FIGS. 4(a) and 4(b) are a side view partially in section and a top plan view respectively illustrating the present invention. In contrast to prior art approaches that employ a carefully-crafted shadow mask whose position is fixed within the vacuum coating chamber 18, mechanisms, described above, are provided in the present invention for linearly translating the position of the mask 22 during the deposition process.

As seen in FIG. 4(a), the mask 22 is advanced linearly through translation of the linkage 24 in response to the stepper motor driven linear translation stage 26. As the position of the mask 22 is advanced, it passes over rows of substrates 10 held against surface apertures 34 of the tool 12 by means of springs 36.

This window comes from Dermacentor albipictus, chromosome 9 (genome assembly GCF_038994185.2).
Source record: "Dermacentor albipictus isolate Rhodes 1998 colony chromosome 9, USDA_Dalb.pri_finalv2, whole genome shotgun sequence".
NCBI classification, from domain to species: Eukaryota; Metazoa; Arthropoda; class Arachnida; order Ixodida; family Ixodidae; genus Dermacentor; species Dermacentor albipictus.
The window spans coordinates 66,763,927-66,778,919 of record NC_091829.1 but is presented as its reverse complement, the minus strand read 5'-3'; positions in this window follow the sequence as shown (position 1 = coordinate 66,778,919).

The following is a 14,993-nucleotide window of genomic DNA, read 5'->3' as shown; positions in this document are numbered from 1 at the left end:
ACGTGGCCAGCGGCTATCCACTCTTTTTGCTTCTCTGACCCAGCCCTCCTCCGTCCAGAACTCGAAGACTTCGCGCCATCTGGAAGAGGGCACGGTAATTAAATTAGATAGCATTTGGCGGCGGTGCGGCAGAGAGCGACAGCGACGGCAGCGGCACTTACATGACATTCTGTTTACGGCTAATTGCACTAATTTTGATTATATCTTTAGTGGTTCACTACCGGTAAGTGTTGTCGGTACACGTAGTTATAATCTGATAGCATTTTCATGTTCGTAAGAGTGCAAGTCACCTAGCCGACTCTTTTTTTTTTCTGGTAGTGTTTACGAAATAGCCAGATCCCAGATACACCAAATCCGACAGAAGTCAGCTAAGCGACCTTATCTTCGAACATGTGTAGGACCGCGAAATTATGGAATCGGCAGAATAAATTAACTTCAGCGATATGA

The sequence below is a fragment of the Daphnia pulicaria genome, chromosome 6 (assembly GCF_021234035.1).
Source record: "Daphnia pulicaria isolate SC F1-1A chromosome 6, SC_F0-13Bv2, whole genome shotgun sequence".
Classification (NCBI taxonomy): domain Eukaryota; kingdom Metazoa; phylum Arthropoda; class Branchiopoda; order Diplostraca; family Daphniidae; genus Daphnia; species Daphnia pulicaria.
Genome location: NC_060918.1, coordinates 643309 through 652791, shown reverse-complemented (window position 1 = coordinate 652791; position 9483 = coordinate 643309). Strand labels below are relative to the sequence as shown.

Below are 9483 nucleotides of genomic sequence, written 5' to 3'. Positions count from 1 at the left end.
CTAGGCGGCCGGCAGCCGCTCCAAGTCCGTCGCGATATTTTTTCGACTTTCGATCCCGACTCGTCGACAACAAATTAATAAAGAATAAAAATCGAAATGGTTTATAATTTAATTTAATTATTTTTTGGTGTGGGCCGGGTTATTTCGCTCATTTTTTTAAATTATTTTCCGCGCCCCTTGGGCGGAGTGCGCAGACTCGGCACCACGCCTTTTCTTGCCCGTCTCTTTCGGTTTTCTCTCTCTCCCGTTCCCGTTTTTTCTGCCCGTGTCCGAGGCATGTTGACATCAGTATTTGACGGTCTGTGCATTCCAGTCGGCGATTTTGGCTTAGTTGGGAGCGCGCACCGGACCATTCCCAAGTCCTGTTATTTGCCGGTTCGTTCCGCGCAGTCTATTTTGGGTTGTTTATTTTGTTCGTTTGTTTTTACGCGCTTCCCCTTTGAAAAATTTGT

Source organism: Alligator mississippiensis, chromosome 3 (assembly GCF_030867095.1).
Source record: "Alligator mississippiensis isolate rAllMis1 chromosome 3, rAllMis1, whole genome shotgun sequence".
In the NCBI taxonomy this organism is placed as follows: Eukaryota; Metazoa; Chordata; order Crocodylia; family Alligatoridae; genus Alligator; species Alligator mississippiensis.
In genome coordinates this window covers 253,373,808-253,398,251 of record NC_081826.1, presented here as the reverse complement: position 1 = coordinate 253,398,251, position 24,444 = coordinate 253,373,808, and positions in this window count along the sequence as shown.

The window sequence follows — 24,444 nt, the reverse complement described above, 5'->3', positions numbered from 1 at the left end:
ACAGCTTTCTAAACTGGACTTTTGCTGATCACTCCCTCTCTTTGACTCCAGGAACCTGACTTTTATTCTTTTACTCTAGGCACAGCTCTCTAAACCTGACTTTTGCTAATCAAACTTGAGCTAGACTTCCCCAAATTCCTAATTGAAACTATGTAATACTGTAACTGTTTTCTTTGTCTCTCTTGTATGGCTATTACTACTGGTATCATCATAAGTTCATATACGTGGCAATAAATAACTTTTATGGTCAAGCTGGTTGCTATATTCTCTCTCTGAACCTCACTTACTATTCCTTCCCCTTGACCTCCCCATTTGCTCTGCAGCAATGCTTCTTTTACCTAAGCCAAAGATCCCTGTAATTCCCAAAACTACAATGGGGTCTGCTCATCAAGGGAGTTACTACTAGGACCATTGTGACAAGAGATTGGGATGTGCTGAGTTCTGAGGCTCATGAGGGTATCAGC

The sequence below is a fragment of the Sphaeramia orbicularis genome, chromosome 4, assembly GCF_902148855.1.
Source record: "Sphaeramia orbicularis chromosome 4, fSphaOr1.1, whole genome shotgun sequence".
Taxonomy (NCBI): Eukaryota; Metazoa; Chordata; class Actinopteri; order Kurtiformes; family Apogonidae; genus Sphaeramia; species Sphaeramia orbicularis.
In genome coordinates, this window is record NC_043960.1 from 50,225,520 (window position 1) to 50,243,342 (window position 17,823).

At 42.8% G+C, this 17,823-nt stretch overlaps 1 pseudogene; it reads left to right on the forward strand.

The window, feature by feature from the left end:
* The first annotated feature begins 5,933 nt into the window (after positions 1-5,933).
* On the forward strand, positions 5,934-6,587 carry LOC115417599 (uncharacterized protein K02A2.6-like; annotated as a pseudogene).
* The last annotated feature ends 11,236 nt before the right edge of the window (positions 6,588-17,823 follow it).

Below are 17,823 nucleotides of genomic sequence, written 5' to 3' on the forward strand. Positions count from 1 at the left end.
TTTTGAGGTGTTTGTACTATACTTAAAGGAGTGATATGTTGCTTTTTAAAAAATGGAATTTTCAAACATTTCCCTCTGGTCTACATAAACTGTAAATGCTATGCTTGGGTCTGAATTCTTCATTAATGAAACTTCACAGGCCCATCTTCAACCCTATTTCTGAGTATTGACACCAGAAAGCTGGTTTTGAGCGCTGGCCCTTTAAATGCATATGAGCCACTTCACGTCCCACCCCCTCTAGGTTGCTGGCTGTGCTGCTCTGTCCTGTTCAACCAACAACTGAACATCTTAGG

As the same time that the position of the mask 22 is linearly advanced over the tool 12, the tool 12 undergoes either simple or complex rotation 38 about a central shaft 40. This process may be observed more clearly in FIG. 4(b). As can be seen, the apertures 34 in the tool 12 which expose the spring-loaded substrates 10, are arranged into a plurality of circular rows of varying diameter. For purposes of the discussion that follows, the position of the mask 22 is defined with respect to the circular row of apertures 34 it overlies. Referring to the diametrical line 42 of FIG. 4(b), a “zeroeth position” is defined to exist at the center of rotation 44 of the tool 12 with the value being incremented successively as one moves toward the circumference 46. Thus, the innermost circular row of apertures 36 comprises “position 1” (denoted 48), the row of next-largest radial distance from the center of rotation comprises “position 2” (denoted 50), etc.